In Part I of this series, we examined what Tax Sale Certificates ("TSC") were and how they are acquired in New Jersey. In this Part II, we will explore what a holder of a TSC can do to maintain priority lien position on the property as well as how it can acquire title to the property in question.
New Jersey law requires property owners to pay property taxes and other municipal charges relating to their real estate holdings. These charges can include water, sewer and other special assessments or utilities impacting the property.
In Parts 1 and 2 of this series, we discussed the circumstances that led to the planned phase-out of the London Inter-bank Offered Rate, commonly referred to as “LIBOR” and the proposed replacement rate known as the Secured Overnight Financing Rate (“SOFR”). In this last part of the series, we will present the proposed language recommended by the Alternative Reference Rate Committee (“ARRC”) to be used in new contracts that reference LIBOR.
In a previous blog post we discussed the unintended consequences and proposed legislative corrections to New Jersey's 11.65% tax on short-term rental properties located within the State (referred to colloquially as the "Airbnb Tax"). Since then, the competing bills were consolidated and on June 27, 2019, the Legislature voted 74-0-1 in near unanimous favor of the revised Assembly Bill 4814 (“AB 4814”).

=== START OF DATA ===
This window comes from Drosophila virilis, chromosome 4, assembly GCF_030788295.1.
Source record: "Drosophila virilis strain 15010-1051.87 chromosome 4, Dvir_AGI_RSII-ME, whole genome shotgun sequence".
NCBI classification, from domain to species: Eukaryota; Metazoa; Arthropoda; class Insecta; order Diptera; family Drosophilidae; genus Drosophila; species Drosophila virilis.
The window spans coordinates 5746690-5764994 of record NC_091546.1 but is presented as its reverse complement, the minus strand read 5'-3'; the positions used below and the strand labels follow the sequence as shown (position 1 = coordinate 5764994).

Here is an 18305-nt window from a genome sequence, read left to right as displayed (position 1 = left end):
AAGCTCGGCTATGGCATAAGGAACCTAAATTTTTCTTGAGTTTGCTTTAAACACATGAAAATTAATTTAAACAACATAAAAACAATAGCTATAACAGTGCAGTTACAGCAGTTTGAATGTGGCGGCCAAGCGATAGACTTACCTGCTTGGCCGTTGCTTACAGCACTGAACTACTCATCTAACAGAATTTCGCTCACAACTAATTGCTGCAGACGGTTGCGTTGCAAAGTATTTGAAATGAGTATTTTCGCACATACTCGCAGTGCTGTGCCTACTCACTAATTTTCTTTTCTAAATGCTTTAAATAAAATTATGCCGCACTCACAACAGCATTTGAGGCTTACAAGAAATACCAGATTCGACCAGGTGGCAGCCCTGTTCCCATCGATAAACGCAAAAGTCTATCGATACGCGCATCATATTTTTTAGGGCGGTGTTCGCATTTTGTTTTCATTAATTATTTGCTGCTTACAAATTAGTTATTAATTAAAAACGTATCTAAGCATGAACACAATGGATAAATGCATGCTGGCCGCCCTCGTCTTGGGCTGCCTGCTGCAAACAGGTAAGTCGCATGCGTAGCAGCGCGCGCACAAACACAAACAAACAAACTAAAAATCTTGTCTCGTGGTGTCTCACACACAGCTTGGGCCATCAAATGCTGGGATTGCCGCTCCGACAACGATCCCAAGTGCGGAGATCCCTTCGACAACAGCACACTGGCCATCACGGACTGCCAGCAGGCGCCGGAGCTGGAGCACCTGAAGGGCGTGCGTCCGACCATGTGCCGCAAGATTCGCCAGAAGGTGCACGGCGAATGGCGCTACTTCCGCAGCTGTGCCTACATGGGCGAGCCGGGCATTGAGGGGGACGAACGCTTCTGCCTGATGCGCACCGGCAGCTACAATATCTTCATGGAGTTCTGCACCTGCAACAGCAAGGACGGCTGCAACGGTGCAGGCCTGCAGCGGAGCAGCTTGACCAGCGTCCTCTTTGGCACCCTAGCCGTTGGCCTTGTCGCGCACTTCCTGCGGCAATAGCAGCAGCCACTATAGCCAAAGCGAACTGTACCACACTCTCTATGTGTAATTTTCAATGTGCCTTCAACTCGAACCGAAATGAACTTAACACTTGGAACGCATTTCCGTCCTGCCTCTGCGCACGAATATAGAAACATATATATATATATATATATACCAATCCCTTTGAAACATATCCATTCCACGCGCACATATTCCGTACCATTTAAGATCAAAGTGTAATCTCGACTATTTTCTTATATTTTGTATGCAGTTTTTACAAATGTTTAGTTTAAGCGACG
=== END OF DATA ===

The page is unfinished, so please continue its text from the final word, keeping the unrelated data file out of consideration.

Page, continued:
Memorial Day weekend marks the unofficial start of the summer season along the Jersey Shore. As the tourist season begins in earnest, the New Jersey Legislature is working quickly to pass legislative fixes intended to alleviate aspects of New Jersey's 11.65% tax on short-term rental properties located within the State (referred to colloquially as the "Airbnb Tax").
A recent change in the law now allows for all types of affordable housing development projects to get credits and reductions for sewer and water connection fees. Shareholder Jeffrey Winitsky explains.